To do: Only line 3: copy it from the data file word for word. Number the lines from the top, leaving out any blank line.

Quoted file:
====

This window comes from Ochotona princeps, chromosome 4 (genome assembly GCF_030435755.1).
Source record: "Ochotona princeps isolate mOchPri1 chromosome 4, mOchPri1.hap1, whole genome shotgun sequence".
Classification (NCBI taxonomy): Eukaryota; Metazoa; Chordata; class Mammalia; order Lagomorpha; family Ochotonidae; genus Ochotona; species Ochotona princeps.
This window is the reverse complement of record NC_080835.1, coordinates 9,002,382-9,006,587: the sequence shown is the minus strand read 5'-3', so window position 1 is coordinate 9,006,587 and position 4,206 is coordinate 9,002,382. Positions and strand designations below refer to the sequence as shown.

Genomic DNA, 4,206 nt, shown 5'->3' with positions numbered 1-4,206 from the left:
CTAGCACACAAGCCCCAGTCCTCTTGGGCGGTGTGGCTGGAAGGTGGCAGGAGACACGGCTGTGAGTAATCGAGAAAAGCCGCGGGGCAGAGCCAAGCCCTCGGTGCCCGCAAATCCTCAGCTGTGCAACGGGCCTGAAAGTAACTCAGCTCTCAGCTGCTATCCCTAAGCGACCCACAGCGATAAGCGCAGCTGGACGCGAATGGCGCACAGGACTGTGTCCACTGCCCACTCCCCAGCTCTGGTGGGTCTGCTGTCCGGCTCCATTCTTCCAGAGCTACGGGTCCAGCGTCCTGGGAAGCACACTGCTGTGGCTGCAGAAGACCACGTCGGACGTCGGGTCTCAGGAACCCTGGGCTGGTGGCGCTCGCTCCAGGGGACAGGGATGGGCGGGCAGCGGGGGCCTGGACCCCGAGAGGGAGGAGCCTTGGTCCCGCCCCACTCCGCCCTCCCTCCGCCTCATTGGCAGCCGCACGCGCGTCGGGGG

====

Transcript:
Classification (NCBI taxonomy): Eukaryota; Metazoa; Chordata; class Mammalia; order Lagomorpha; family Ochotonidae; genus Ochotona; species Ochotona princeps.